LITERARY AND OTHER NOTES. By NORICK. EISTEDDFOD REVERIES." The Eisteddfod has come. Two years ago, I wrote an article in the KELT, giving what I considered sound advice to my fellow-countrymen in the Metropolis, who would be called upon to arrange for the great Festival. A typical Saxon daily was greatly perturbed by my frankness and honesty in that article, and devoted a column and a half of its valuable space to a deter- mined attempt to lead me back to a saner and more Saxon view of things. Their space, for once, was wasted, and it is a source of very great pride to me to realise that the intellect of London Welsh life has adopted all my suggestions, with one exception. I shouldn't be surprised if I found them adopting that during the Eisteddfod week, for I know that it appeals to many of them. It had something to do with the Saxons' long pocket. As my readers may remember, my mind on that occasion was occupied with the Mammon side of the Eisteddfod. It wanders in a very different direction to-day. I have been asking myself all the week serious questions about the present and the future of our great national institution, and almost unconsciously I have come to put them down on paper for the majority of the readers of the KELT to smile over, and in the hope that just one or two of them may linger and think. As a nation, we are apt to forget that the Eisteddfod is in itself a work of art. Art is something infinitely more universal, more Catholic—using that word in its mediaeval sense—than the mere painting of pictures, the writing of prose or of poetry, and the setting of thoughts or emotions to music. It means, when one follows the word to its burrow, the production of beautiful things- the bursting of the bud into flower, or the flower into fruit. And when my friends twit me, and my foes taunt me, with the insinua- tion that the Welsh people have produced no work of art, I always shout, with a fire in my eye, Fools and unbelievers, go to the Eis- teddfod there you will find the highest and noblest work of art-an idea, in itself too subtle and too fairy to define, but crystallised at last into fact, and that by a consistent effort of the democracy." # Let the future of the Eisteddfod be what it may, I shall always regard it as the most beautiful of the products of the Welsh mind and imagination—the Feast of democratic culture, a national Holy Day, when peasant and herd bring forth from their solitudes their garlands to adorn the Shrine of Ceridwen. In this the Eisteddfod, to my mind, is typical of the true difference between Celtic and Saxon culture. Our literature is a liter- ature of the whole people, while English literature, infinitely greater in achievement probably, is after all the literature of a few —one might almost say of a cult. All through our poetry there is a ballad note, and our songs derive half their charm from their words. We are only beginning to learn the magic of colour and brush, and the power of stone and chisel. Our arts are of the people, products of hamlet and hillside, of anvil and plough, of hearth and field. And the Eisteddfod is the great national symbol of that fact, which after all is perhaps the most glorious fact in our history. For that reason, whatever be the cost or the sacrifice, the Eisteddfod must be kept true to its birth and its past. Loyalty to birth and tradition is the great condition of the success of all really nationalist institu- tions. In his charming essay, Literature and the Living Voice," which appeared in the Contemporary Review some three years ago, W. B. Yeats gave expression to the same truth. The Provencal Movement, the Czech, have all, I think, been attempting, when we examine them to the heart, to restore what is called a more picturesque way of life, that is to say, a way of life in which the common man has some share in imaginative art." This should be the golden motto of the Welsh Eisteddfod-to make the common man, if only for a few days or a few hours in his life time, feel the highest pleasures of imagination. The Eisteddfod can and must be in our life the great instru- ment by means of which, as a nation, we shall be able to combat the awful Octopus of a joyless, ugly, irreligious bigotry. Its very existence should always be for the peasant a justification of his belief in the holiness of comradeship, song and dance. Our artistic salvation lies in the spirit of the Eisteddfod. The interest the Eisteddfod takes in the rescue of the old Welsh Folk Songs is a good omen for the future, from this point of view, and the London Committee has given some of these old gems a prominent place in its musical programme. There is a possibility of a new art in the development of the old Folk Song, an art which will be the child of a true marriage of passion between poetry and music; and which some day may give Wales and other Celtic countries a great theatre and a great stage. Hitherto, the drama has not had any hold on Wales, and for a very good reason. The few who have tried to write for a stage in Wales have thought of an English stage, and have tried to copy an English drama. They would do well to read and see Synge's Riders of the Sea," or Shadows of the Glen," so that they may realise how the life of the sailor and the shepherd can be made to contribute to a drama. Some day, perhaps, the Eis- teddfod may do something for Welsh drama in this way. At any rate, some of us hope and believe that it will.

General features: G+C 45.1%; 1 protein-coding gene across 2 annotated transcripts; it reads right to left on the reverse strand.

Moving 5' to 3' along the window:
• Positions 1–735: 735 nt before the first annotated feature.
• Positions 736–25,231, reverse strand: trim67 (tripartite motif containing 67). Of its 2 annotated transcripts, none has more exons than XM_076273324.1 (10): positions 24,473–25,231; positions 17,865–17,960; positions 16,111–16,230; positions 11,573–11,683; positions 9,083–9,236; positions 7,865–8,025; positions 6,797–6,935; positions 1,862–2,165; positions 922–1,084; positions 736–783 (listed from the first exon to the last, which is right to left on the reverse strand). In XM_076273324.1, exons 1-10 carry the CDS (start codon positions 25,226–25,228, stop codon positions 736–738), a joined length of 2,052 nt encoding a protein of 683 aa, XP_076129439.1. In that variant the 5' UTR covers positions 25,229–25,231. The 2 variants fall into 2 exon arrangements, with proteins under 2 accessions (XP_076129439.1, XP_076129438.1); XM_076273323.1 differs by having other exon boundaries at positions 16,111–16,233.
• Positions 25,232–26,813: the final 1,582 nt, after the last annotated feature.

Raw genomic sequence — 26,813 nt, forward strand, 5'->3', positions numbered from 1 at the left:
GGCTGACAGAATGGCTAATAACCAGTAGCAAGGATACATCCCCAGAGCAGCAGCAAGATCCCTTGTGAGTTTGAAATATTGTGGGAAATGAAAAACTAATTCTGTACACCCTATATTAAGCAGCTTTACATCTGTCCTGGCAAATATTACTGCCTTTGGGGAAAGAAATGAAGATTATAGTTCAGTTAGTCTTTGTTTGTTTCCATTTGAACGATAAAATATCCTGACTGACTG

MR. D. ROWLAND THOMAS, of the National Liberal Club, and secretary of the New Welsh Liberal Association in London, has just passed the final examination for the Bar. Mr. Thomas will be called at the next meeting in the Temple. MR. FRED. J. HARRIES'S Life of Viscount Tredegar has been well received and the first edition of several thousand copies has been exhausted. A second edition at the popular price of sixpence is being issued, and will doubtless, command an equally rapid sale. The book contains a mass of interesting information arranged in succint and readable form about the popular Welsh nobleman.